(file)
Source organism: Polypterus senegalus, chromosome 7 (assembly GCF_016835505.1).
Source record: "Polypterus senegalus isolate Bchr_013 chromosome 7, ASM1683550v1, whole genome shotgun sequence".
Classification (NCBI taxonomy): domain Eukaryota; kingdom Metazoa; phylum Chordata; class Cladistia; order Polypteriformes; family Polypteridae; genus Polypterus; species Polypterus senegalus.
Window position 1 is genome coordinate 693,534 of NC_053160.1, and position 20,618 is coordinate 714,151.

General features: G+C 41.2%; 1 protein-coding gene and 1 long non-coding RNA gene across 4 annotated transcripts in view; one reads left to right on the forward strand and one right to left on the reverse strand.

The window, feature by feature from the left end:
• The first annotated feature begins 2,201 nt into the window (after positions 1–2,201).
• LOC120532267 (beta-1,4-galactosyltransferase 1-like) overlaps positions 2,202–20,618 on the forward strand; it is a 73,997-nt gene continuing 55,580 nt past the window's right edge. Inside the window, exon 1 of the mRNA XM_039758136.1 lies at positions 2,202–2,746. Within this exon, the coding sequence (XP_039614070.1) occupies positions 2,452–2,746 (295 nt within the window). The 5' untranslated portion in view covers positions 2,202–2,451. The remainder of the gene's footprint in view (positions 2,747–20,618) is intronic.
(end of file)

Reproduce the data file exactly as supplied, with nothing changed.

Source organism: Polypterus senegalus, chromosome 7 (assembly GCF_016835505.1).
Source record: "Polypterus senegalus isolate Bchr_013 chromosome 7, ASM1683550v1, whole genome shotgun sequence".
Classification (NCBI taxonomy): domain Eukaryota; kingdom Metazoa; phylum Chordata; class Cladistia; order Polypteriformes; family Polypteridae; genus Polypterus; species Polypterus senegalus.
Window position 1 is genome coordinate 693,534 of NC_053160.1, and position 20,618 is coordinate 714,151.

General features: G+C 41.2%; 1 protein-coding gene and 1 long non-coding RNA gene across 4 annotated transcripts in view; one reads left to right on the forward strand and one right to left on the reverse strand.

The window, feature by feature from the left end:
• The first annotated feature begins 2,201 nt into the window (after positions 1–2,201).
• LOC120532267 (beta-1,4-galactosyltransferase 1-like) overlaps positions 2,202–20,618 on the forward strand; it is a 73,997-nt gene continuing 55,580 nt past the window's right edge. Inside the window, exon 1 of the mRNA XM_039758136.1 lies at positions 2,202–2,746. Within this exon, the coding sequence (XP_039614070.1) occupies positions 2,452–2,746 (295 nt within the window). The 5' untranslated portion in view covers positions 2,202–2,451. The remainder of the gene's footprint in view (positions 2,747–20,618) is intronic.